The End… Or is it?

This isn’t, necessarily, about series. Although it could certainly apply to them. No, it’s something I’ve realized about myself after more than a dozen novels and novellas, and I figure I’m not the only one with the dread writer’s ailment of can’t write an ending to save my life.

I’m really bad about endings. I get to a certain point where I’m fed up with the book. I’m done, I’m so over this story. So I wrap up the ending, put a bow on it and walk away. Then I come back a week or a month later (usually after the beta readers have had it and I’m working on smoothing the rough edges with their help on that) and realize I left so many dangling loose ends it’s more like a koosh ball than a tidy tapestry of a plot.

Now, here is where this is about series. You want to leave some loose threads that can be woven into the next book in line. But not too many. And none that leave the reader dangling out on them wondering what happens next in a big way. Unless you’ve got the entire series written and are, as an Indie (rabbit trail: Indie is not small press. If you have a publisher for that book, you are not Indie. Rant over, just one of those little things I see on social media that bugs me), ready to deliver in a month, huge cliffhangers are Not Nice. So some loose ends are good for a series. And personally I hate to wrap a story up in too tidy a manner. Real life is messy. Real life has unresolved situations all the time. Readers like resolution, so you can’t do too much of it, but a little mystery is not a bad thing in balance.

There’s something Dan Hoyt calls the ‘cigarette moment,’ which comes after the close of the story, that I have embraced wholeheartedly. For the curious, it’s meant to evoke that afterglow of intimacy and closeness in bed, cuddling with the hero of the moment and enjoying the endorphin rush. Ahem. Have I been euphemistic enough? Anyway. I really like to leave my readers with that moment where I show that the main characters have won through. They may still be in pain, have suffered great loss, but there is light at the end of the tunnel and it’s not a train, it is the warm glow of summer sunshine and joy.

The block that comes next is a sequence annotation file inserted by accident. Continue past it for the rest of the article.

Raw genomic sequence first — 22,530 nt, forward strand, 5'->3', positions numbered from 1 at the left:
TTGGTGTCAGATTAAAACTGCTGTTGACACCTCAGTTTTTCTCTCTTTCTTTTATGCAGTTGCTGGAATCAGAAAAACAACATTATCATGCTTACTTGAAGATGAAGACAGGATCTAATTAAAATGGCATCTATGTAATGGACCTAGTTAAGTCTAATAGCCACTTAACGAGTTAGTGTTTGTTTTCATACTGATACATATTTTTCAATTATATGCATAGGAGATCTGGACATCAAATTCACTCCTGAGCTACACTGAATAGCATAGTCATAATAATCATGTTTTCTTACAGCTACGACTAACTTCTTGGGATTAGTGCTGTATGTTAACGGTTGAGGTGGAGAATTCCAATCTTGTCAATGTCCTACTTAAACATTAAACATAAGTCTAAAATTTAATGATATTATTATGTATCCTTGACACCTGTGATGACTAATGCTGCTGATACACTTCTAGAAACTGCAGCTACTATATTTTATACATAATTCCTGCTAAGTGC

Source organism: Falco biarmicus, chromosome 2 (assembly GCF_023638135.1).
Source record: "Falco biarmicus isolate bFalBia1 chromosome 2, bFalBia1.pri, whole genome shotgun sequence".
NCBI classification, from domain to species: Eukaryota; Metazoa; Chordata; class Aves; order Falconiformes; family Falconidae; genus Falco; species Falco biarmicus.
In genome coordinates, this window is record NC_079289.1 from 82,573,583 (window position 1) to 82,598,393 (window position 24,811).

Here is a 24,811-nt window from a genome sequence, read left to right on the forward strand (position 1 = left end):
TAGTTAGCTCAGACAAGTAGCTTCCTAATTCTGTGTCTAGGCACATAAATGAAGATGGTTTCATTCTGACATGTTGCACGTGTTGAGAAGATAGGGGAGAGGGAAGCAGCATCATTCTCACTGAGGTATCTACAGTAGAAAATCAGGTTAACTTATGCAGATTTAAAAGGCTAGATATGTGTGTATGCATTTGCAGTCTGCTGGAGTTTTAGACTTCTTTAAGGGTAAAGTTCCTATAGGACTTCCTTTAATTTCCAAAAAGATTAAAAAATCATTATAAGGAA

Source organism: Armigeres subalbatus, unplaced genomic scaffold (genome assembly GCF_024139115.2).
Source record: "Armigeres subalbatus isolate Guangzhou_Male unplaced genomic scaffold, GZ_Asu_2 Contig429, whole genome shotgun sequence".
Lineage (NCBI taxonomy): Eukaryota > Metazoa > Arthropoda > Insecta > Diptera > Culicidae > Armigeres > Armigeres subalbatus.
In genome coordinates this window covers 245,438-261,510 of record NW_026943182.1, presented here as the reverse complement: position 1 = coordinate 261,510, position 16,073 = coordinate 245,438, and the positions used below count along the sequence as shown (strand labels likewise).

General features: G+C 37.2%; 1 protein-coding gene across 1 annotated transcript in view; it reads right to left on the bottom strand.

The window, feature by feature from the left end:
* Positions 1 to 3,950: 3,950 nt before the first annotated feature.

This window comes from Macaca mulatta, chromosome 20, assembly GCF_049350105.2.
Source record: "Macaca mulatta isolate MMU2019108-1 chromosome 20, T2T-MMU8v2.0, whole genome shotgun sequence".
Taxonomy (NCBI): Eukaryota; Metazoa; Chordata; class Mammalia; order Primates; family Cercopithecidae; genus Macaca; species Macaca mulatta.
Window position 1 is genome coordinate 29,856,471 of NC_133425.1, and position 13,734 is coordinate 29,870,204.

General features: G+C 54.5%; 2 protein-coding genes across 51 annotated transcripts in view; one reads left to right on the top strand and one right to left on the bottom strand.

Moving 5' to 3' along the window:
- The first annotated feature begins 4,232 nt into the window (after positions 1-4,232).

Because that’s what I like in a fiction book. I like happy-ever-after (or at least until the next book in the series) endings. I realize that there must be people out there who don’t like this – I have read books for them, where the protagonist at the end is brought to their knees in bitter rain with tears and only the night to veil their misery – but that’s not my target audience. I’ve always written stuff I’d want to read. Which includes the joy and hope for a better day once the adventure is past. Escapism got me through some rough parts in my life. I’d be honored to have someone say that about my books some day.

Back on track: writing the ending. The cool-off period, I’ve learned, is vital for me to come back with fresh eyes and re-read the story in order to see that I’ve truncated the end a little too much. I’m doing this currently with Possum Creek Massacre. I’d hoped to have it out in time for LibertyCon. That… may happen still. My life is no longer amenable to sitting down and writing a few thousand words at a go, which is what this book needs. I could end it as it is. It has the threads for the next book in the series left handy. The main character could walk away from the mystery and legitimately never know what happened next, because that is closer to how reality would end here. In the book? I need to flesh out what happens at the end, because the reader wants to know.